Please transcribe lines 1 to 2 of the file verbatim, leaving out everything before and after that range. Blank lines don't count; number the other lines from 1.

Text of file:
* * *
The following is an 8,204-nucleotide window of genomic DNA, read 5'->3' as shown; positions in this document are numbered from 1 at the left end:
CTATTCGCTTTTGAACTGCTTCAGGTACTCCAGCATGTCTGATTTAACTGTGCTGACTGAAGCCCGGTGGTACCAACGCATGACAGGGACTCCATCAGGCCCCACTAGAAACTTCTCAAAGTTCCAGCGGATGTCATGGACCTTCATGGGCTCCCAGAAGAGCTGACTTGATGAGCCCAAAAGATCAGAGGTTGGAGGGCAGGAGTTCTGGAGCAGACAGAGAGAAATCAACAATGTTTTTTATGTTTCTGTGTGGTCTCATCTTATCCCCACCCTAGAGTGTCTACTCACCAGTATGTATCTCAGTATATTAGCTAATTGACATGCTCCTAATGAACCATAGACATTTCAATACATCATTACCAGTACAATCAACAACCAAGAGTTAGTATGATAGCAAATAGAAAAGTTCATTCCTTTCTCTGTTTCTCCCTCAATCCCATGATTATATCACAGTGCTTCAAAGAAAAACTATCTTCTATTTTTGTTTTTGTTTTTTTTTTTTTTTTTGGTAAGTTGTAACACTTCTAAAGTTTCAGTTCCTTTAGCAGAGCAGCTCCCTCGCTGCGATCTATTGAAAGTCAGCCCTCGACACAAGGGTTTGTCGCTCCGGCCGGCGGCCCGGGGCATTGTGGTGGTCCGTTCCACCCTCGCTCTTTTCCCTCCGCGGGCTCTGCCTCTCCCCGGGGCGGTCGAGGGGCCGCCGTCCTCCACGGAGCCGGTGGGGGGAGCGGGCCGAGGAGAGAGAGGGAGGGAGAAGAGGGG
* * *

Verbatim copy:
The following is an 8,204-nucleotide window of genomic DNA, read 5'->3' as shown; positions in this document are numbered from 1 at the left end:
CTATTCGCTTTTGAACTGCTTCAGGTACTCCAGCATGTCTGATTTAACTGTGCTGACTGAAGCCCGGTGGTACCAACGCATGACAGGGACTCCATCAGGCCCCACTAGAAACTTCTCAAAGTTCCAGCGGATGTCATGGACCTTCATGGGCTCCCAGAAGAGCTGACTTGATGAGCCCAAAAGATCAGAGGTTGGAGGGCAGGAGTTCTGGAGCAGACAGAGAGAAATCAACAATGTTTTTTATGTTTCTGTGTGGTCTCATCTTATCCCCACCCTAGAGTGTCTACTCACCAGTATGTATCTCAGTATATTAGCTAATTGACATGCTCCTAATGAACCATAGACATTTCAATACATCATTACCAGTACAATCAACAACCAAGAGTTAGTATGATAGCAAATAGAAAAGTTCATTCCTTTCTCTGTTTCTCCCTCAATCCCATGATTATATCACAGTGCTTCAAAGAAAAACTATCTTCTATTTTTGTTTTTGTTTTTTTTTTTTTTTTTGGTAAGTTGTAACACTTCTAAAGTTTCAGTTCCTTTAGCAGAGCAGCTCCCTCGCTGCGATCTATTGAAAGTCAGCCCTCGACACAAGGGTTTGTCGCTCCGGCCGGCGGCCCGGGGCATTGTGGTGGTCCGTTCCACCCTCGCTCTTTTCCCTCCGCGGGCTCTGCCTCTCCCCGGGGCGGTCGAGGGGCCGCCGTCCTCCACGGAGCCGGTGGGGGGAGCGGGCCGAGGAGAGAGAGGGAGGGAGAAGAGGGG